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German jets sent to Bosnia

In a vote that could put German troops in combat for the first time since World War II, Parliament voted Friday to send fighter jets to fly cover in Bosnia.

The decision, a significant shift in foreign policy, grew out of Chancellor Helmut Kohl's conviction that Germany cannot keep using its Nazi past as a pretext for not helping its allies.

"Our friends and allies must know that the federal government does not give mere lip service to Germany's larger responsibilities since reunification," Foreign Minister Klaus Kinkel told Parliament.

Lawmakers voted 386-258 to send eight ECR-Tornado jets and 1,000 troops and support staff to Italy, and 500 medics to Croatia to set up a field hospital. They should be in place by August.

Although specific tasks for the Tornado jets have not been made clear, they would be suited to finding anti-aircraft positions and knocking them out.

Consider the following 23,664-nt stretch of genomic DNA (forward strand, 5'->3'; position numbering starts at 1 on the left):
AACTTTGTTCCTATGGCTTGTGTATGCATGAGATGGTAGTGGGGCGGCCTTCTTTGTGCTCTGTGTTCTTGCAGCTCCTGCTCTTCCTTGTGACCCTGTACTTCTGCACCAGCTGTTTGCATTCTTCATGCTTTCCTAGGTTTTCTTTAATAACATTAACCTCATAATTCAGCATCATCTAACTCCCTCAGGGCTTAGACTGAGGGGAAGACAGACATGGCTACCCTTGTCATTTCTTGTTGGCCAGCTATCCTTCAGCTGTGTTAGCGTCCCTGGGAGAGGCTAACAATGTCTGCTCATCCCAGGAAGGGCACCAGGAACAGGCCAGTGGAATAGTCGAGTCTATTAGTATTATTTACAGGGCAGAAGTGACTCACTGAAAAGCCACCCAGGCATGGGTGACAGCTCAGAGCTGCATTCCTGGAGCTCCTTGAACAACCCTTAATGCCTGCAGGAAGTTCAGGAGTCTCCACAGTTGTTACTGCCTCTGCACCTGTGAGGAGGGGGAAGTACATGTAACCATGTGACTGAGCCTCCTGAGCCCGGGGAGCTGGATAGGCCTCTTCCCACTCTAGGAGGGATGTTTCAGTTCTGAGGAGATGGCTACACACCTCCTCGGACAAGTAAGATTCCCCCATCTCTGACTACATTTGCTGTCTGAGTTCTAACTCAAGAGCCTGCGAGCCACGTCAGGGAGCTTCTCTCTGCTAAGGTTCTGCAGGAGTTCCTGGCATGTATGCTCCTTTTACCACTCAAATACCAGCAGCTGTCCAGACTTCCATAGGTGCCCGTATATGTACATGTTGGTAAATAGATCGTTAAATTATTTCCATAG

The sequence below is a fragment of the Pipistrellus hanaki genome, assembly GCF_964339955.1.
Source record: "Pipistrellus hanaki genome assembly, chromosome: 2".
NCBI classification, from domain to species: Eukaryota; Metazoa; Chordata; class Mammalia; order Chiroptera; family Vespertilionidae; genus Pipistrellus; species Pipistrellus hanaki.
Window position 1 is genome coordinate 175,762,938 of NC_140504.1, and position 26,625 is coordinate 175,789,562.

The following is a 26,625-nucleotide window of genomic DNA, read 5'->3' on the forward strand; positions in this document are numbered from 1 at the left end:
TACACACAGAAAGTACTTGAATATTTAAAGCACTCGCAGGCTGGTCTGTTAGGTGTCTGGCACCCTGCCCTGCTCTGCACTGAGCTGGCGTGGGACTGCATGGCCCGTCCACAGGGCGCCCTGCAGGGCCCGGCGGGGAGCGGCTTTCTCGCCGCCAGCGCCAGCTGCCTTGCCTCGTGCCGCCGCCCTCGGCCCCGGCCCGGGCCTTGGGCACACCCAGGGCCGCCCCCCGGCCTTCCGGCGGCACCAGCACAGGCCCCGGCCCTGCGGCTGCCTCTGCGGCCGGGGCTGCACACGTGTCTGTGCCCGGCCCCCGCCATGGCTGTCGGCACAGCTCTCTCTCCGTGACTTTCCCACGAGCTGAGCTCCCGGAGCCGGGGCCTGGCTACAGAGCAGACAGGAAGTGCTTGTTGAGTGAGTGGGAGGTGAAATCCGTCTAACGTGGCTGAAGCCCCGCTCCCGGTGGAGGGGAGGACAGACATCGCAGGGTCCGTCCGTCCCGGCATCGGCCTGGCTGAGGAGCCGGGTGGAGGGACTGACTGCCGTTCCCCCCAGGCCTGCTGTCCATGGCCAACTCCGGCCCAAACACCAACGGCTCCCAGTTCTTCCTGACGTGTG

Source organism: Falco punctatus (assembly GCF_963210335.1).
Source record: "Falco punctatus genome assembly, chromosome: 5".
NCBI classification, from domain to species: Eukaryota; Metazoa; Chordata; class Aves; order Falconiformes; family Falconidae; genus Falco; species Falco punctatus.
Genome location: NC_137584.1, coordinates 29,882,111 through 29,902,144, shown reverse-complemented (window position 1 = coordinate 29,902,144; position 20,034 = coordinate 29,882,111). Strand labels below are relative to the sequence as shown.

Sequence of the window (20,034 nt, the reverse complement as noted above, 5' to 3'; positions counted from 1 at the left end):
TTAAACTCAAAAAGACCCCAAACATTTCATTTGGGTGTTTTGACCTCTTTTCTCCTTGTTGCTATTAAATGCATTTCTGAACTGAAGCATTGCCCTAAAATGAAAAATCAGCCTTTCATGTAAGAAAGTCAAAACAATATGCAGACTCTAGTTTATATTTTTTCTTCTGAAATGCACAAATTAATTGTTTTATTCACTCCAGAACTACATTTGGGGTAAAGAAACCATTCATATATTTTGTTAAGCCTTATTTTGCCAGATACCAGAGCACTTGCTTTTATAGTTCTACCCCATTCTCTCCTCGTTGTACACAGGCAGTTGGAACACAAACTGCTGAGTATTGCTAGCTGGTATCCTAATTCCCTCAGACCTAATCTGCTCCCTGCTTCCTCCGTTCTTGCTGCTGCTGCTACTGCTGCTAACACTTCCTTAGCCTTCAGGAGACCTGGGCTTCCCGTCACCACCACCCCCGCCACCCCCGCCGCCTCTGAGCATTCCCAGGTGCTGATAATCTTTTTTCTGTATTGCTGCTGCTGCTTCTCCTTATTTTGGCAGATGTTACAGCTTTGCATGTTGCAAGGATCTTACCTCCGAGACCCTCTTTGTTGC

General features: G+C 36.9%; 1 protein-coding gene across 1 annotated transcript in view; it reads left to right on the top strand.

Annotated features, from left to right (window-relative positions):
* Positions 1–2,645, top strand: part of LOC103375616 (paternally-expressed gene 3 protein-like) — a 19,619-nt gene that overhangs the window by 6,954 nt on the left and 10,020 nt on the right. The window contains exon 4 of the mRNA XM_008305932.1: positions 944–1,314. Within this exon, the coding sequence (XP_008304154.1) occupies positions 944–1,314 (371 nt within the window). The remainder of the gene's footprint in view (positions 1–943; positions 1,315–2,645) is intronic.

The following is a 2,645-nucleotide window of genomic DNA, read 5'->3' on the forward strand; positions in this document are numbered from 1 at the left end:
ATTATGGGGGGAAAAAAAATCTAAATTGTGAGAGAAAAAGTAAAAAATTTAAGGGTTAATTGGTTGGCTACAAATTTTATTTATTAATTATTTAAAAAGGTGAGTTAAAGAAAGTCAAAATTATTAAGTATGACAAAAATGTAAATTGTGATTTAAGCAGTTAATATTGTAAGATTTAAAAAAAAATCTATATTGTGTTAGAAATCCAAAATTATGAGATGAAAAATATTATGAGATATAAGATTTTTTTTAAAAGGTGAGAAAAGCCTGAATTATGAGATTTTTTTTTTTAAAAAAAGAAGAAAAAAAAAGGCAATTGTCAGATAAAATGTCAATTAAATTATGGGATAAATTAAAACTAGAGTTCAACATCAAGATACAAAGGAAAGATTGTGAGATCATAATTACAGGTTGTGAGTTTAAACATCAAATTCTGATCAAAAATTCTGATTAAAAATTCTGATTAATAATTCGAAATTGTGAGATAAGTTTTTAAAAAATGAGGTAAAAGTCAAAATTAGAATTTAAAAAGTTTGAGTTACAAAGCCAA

Social Democrat Rudolf Scharping, leader of the main opposition party, accused Kohl of breaking a promise that, because of still-vivid memories of Nazi atrocities in the Balkans, German soldiers would not be sent there.

"The German past still lives in the heads of Bosnian Serb soldiers," Scharping said. "We should do nothing that would give a boost to Serb propaganda."

Although small numbers of German troops have helped support multinational peacekeeping operations over the past four years, Germany _ and West Germany before it _ had maintained a scrupulously non-interventionist foreign policy for half a century.

Memorial criticized: Germany's planned Holocaust memorial is too big, a government spokesman said Friday.

A panel appointed by Berlin officials picked a design of a sloping, charcoal-colored slab of concrete _ the size of of three football fields _ bearing the names of 4.2-million slaughtered Jews.

A government spokesman said that "various Jewish groups have expressed their doubts, saying it's too gigantic, too big, and the government shares these doubts."

He said the government was not withdrawing funding, "but there must be more discussions with a view to achieving a broad consensus."